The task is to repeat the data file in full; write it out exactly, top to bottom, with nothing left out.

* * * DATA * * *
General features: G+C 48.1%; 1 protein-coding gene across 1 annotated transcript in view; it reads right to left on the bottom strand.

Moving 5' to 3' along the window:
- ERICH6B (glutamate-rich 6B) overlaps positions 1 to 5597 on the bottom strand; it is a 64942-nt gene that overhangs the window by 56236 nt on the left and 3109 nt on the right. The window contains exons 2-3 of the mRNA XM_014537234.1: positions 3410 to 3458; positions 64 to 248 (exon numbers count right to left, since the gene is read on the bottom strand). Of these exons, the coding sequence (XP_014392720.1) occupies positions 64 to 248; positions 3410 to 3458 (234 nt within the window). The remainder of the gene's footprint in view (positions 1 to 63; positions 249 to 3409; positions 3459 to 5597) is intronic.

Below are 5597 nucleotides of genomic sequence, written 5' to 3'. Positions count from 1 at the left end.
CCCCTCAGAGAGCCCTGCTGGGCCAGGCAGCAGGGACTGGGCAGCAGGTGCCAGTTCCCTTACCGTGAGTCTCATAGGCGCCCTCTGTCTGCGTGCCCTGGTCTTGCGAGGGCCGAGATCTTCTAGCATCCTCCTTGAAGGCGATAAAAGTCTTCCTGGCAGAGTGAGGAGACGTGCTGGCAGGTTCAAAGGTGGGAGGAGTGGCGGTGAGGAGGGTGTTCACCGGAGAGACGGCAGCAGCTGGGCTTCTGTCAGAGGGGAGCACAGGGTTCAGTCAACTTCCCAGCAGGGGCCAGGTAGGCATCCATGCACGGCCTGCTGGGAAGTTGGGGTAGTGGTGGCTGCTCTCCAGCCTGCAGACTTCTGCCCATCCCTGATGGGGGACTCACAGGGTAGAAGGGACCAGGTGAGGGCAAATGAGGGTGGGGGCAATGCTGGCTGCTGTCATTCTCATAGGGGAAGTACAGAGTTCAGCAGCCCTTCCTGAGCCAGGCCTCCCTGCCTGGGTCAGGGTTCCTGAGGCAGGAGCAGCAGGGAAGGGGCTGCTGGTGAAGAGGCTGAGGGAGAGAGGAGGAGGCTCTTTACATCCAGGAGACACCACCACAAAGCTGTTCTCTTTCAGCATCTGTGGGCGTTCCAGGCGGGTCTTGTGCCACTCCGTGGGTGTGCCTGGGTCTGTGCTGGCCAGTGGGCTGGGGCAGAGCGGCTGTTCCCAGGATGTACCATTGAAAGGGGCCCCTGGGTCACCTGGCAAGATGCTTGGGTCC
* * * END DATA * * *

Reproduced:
General features: G+C 48.1%; 1 protein-coding gene across 1 annotated transcript in view; it reads right to left on the bottom strand.

Moving 5' to 3' along the window:
- ERICH6B (glutamate-rich 6B) overlaps positions 1 to 5597 on the bottom strand; it is a 64942-nt gene that overhangs the window by 56236 nt on the left and 3109 nt on the right. The window contains exons 2-3 of the mRNA XM_014537234.1: positions 3410 to 3458; positions 64 to 248 (exon numbers count right to left, since the gene is read on the bottom strand). Of these exons, the coding sequence (XP_014392720.1) occupies positions 64 to 248; positions 3410 to 3458 (234 nt within the window). The remainder of the gene's footprint in view (positions 1 to 63; positions 249 to 3409; positions 3459 to 5597) is intronic.

Below are 5597 nucleotides of genomic sequence, written 5' to 3'. Positions count from 1 at the left end.
CCCCTCAGAGAGCCCTGCTGGGCCAGGCAGCAGGGACTGGGCAGCAGGTGCCAGTTCCCTTACCGTGAGTCTCATAGGCGCCCTCTGTCTGCGTGCCCTGGTCTTGCGAGGGCCGAGATCTTCTAGCATCCTCCTTGAAGGCGATAAAAGTCTTCCTGGCAGAGTGAGGAGACGTGCTGGCAGGTTCAAAGGTGGGAGGAGTGGCGGTGAGGAGGGTGTTCACCGGAGAGACGGCAGCAGCTGGGCTTCTGTCAGAGGGGAGCACAGGGTTCAGTCAACTTCCCAGCAGGGGCCAGGTAGGCATCCATGCACGGCCTGCTGGGAAGTTGGGGTAGTGGTGGCTGCTCTCCAGCCTGCAGACTTCTGCCCATCCCTGATGGGGGACTCACAGGGTAGAAGGGACCAGGTGAGGGCAAATGAGGGTGGGGGCAATGCTGGCTGCTGTCATTCTCATAGGGGAAGTACAGAGTTCAGCAGCCCTTCCTGAGCCAGGCCTCCCTGCCTGGGTCAGGGTTCCTGAGGCAGGAGCAGCAGGGAAGGGGCTGCTGGTGAAGAGGCTGAGGGAGAGAGGAGGAGGCTCTTTACATCCAGGAGACACCACCACAAAGCTGTTCTCTTTCAGCATCTGTGGGCGTTCCAGGCGGGTCTTGTGCCACTCCGTGGGTGTGCCTGGGTCTGTGCTGGCCAGTGGGCTGGGGCAGAGCGGCTGTTCCCAGGATGTACCATTGAAAGGGGCCCCTGGGTCACCTGGCAAGATGCTTGGGTCC